Blindness, Disability and Special Considerations
The world is overwhelmingly oriented in favor of those who have the use of all five senses. Thus, individuals with limited or a complete loss of hearing or sight face many challenges in navigating daily life. Those born with these disabilities are typically better at acquiring the adaptations necessary to live a normal life since no other way of living was known. But, anyone with limited sight or hearing, regardless of when or how it began, will have significant difficulty finding and keeping employment. Consequently, many in this situation require some amount of public assistance, including benefits from Social Security Disability Insurance (SSDI), to maintain a stable income. The Social Security Administration (SSA) applies special rules to disability applicants with blindness or low vision in order to account for the unique challenges these individuals have finding suitable work.
What Is Considered Blindness or Low Vision?
Under SSDI definitions, someone is considered legally blind if his/her vision cannot be corrected more than 20/200 in either eye, or if a person’s visual field (peripheral vision) was 20 degrees or less in the better eye during the previous 12 months or is expected to last at least that long. In addition, even if the person does not meet the definition of legal blindness, he/she could still qualify for disability benefits if the person has low vision. The vision deficit must be severe enough alone, or in conjunction with other medical issues, to prevent the person from working. Note that the SSA looks at someone’s total visual capacity, so if one eye has good vision disability benefits under SSDI are unavailable.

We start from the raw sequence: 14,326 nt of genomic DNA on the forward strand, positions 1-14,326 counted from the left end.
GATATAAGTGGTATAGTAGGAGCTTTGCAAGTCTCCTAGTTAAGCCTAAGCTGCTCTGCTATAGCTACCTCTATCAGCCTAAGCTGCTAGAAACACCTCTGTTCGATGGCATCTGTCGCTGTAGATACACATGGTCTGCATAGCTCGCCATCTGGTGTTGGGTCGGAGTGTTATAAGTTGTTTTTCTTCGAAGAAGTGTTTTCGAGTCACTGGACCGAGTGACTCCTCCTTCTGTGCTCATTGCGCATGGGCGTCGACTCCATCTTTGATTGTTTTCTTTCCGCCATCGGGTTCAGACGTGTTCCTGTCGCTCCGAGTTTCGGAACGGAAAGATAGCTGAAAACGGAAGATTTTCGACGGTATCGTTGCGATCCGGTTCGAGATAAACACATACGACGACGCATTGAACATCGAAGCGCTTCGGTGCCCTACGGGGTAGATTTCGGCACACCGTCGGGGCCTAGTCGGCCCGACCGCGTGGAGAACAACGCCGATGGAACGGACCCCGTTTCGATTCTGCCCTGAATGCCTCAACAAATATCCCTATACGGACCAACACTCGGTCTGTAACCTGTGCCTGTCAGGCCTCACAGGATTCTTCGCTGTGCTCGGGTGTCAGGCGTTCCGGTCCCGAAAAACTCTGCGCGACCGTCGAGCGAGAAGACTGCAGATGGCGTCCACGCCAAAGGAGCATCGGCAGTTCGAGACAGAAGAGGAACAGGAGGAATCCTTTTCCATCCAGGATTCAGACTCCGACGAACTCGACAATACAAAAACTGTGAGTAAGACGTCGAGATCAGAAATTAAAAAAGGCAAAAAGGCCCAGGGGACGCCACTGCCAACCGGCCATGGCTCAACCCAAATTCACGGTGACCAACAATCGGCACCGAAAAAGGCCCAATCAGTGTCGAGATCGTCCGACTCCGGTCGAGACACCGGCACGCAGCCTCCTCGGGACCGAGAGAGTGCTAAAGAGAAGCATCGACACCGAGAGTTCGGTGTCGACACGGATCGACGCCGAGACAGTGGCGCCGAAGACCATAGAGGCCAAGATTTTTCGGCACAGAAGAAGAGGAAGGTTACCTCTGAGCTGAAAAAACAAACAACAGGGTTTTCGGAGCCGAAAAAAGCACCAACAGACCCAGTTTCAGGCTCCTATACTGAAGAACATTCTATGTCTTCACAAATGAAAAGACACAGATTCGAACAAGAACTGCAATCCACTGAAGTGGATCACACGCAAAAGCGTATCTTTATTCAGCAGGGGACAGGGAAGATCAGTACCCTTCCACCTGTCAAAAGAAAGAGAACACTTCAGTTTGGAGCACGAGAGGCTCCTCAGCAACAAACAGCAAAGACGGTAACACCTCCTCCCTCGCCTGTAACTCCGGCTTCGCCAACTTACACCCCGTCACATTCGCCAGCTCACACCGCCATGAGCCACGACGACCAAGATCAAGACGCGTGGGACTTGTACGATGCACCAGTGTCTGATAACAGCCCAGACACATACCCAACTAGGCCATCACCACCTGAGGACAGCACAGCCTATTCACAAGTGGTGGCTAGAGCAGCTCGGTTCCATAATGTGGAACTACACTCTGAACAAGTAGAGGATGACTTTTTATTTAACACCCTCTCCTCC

Generally, in order to qualify for SSDI benefits, the applicant must work and pay Social Security taxes for a certain number of years. Working and paying into the Social Security system allows a person to accumulate a minimum number of work credits that entitle him/her to receive specific government benefits. However, with blindness, credits may be earned during any working year, including years worked after the onset of blindness if a person does not have a sufficient number of credits when the blindness first occurs.
Working While on Disability
The SSA wants to encourage disabled individuals to work and earn income to the extent possible, and does so by offering work incentives to those receiving benefits. As long as the person’s monthly earnings do not rise above the set amount ($1,170 for most SSDI recipients), benefits are still paid. However, for those receiving benefits due to blindness, the amount a recipient is permitted to earn each month and still receive SSDI payments is significantly higher – $1,950 as of 2017. In addition, if someone with blindness is self-employed, he/she is permitted to do a substantial amount of work for the business and still keep SSDI benefits as long as monthly profits do not exceed $1,950. Finally, once an individual with blindness reaches the age of 55, the rules for monthly earnings change further by allowing a blind person to earn more than $1,950 per month and not completely lose SSDI benefits. Instead of terminating benefits, which is the standard action taken if someone’s work earnings exceed the monthly thresholds, those with blindness over age 55 will have benefits suspended during any month earnings are too high. During months when earnings come in at or below the allowable amount, benefits will be paid.
Talk to a Disability Attorney
Dealing with any type of disability is a challenge that often limits a person’s ability to work and earn money. If you are facing a disabling condition that prevents you from working, consult a disability attorney about qualifying for SSDI benefits. Farrell Disability Law helps clients throughout Florida and South Georgia qualify for disability benefits, and can help you get the benefits you need and deserve. Contact the office today for a free consultation.